Dehghan, like many others, risked his life to put a spotlight on the Iranian revolution. Throughout filming Dehghan, whom they taught how to film with a small camera so as to not arouse the authorities’ suspicions, had to check in with Hsu and the crew every few days to let them know that he was safe. There was one instance when they didn’t hear from him in days, which left everyone hoping for the best but thinking the worst. She explains, “Antony and I were terrified that he was caught. I remember feeling helpless, frustrated, and scared that we would be responsible for his imprisonment or worse.” Although the making of For Neda was full of emotions and unpredictability, both Hsu and Thomas agree that it is the most important film they’ve ever made. With the film’s message about freedom and women’s rights, Hsu and Thomas recognized that the issue at hand was much bigger than the lives of anyone involved in making it.

This film was important for HBO as well. HBO released For Neda outside of the U.S before its premiere, which was something HBO had never done before. In order to reach an Iranian audience before it could be blocked by the Iranian government, the film was broadcast through Voice of America (VOA), a U.S government multimedia agency for global broadcasting. It was important for HBO and the crew that Iranians, above all else, saw the film. Hsu explains, “We made it for the people inside Iran—to show them that they were not alone. After the VOA broadcast, hundreds of emails came flooding in from Iran, thanking us for making the film. It was incredibly moving and rewarding. We definitely didn’t do it for the awards or press. We made it for the people.”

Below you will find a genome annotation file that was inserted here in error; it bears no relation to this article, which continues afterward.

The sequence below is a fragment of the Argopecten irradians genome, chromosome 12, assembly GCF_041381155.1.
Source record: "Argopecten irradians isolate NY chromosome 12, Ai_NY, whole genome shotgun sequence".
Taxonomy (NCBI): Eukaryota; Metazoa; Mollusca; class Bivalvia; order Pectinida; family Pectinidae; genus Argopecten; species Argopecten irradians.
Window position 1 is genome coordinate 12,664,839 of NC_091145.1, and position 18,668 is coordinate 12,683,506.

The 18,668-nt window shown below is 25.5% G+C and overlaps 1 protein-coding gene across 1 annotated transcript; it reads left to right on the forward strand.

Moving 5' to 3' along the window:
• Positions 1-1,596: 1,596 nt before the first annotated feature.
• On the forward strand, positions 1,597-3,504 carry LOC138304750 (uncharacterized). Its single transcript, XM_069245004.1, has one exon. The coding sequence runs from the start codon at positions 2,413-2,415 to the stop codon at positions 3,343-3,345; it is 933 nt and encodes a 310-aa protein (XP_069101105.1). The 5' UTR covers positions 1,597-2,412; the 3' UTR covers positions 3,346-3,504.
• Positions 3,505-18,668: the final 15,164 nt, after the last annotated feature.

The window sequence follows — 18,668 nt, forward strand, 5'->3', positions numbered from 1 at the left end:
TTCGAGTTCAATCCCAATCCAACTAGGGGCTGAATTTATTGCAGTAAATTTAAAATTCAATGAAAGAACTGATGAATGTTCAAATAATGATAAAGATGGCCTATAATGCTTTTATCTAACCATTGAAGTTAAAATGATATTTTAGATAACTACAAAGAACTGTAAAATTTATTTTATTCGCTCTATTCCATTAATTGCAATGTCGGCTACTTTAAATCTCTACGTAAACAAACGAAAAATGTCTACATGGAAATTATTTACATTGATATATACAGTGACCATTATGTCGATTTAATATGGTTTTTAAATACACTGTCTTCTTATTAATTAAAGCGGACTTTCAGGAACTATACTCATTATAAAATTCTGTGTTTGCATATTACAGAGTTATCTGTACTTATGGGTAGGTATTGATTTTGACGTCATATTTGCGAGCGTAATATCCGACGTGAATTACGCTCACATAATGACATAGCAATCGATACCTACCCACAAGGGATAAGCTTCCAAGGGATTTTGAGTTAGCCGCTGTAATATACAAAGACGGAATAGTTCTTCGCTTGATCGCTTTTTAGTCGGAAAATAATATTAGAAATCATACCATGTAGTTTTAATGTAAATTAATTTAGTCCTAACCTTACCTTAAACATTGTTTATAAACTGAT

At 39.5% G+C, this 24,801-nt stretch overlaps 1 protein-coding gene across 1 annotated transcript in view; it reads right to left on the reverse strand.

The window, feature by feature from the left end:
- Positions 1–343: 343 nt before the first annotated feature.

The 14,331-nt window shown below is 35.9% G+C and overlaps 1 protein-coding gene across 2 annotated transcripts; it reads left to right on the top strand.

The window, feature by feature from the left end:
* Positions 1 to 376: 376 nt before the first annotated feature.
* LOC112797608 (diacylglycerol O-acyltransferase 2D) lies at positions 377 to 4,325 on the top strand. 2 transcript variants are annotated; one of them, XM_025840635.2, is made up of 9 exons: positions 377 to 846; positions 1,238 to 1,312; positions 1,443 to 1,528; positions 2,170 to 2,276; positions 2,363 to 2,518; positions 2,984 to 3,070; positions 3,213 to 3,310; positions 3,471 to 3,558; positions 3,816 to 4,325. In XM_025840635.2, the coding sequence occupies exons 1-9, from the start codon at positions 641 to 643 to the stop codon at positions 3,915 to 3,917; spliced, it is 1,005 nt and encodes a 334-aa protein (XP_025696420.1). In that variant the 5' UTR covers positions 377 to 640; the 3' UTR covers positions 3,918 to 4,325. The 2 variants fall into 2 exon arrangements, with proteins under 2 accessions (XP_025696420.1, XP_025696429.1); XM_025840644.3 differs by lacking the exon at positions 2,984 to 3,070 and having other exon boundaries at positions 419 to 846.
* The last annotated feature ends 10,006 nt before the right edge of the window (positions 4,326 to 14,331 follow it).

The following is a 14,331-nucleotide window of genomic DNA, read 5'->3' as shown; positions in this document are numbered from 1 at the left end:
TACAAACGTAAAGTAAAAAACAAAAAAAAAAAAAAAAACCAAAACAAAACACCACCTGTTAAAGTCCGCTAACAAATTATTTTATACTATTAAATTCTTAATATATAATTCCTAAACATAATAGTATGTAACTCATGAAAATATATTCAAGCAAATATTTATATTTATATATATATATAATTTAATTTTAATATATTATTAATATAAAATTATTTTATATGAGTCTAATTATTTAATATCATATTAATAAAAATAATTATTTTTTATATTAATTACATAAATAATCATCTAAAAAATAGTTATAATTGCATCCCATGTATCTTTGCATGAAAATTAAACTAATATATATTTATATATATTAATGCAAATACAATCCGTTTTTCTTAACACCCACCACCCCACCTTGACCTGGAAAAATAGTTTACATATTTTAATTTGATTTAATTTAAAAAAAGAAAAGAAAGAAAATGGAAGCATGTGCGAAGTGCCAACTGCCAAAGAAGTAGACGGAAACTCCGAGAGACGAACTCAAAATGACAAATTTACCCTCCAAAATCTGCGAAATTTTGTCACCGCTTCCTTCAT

For Neda made its mark on its international audience and Hollywood. The film went on to win some of the film industry’s biggest film and TV awards including Documentary of the Year by the Foreign Press Association, The Clarion Award for Best Documentary from the Association of Women in Communications, and the George Foster Peabody Award. Hsu and her filmmaking trajectory continue to inspire many MSU students, including myself. Her many accomplishments and her passion for storytelling are reflected in her teaching, and show students what their hard work can amount to when dedicated to digging deeply into the humanity of every story. 

Hsu (right) and Thomas (left) after winning the peabody award for For Neda.

You can learn more about Carleen Ling-An Hsu here and stream For Neda on HBO and Hulu

About the Writer

Mimi Anagli is a Senior at Michigan State University double majoring in Film Studies and Professional Writing with a minor in French. Along with writing for the doc lab, she is a staff writer for the feminist film publication agnés films. During her time in undergrad, Mimi has had the opportunity to attend the 72nd Cannes Film Festival and the 2019 Toronto International Film Festival, where she interned for The Hollywood Reporter. After graduation, Mimi plans to continue writing about women in film and pursue a career as a cinematographer.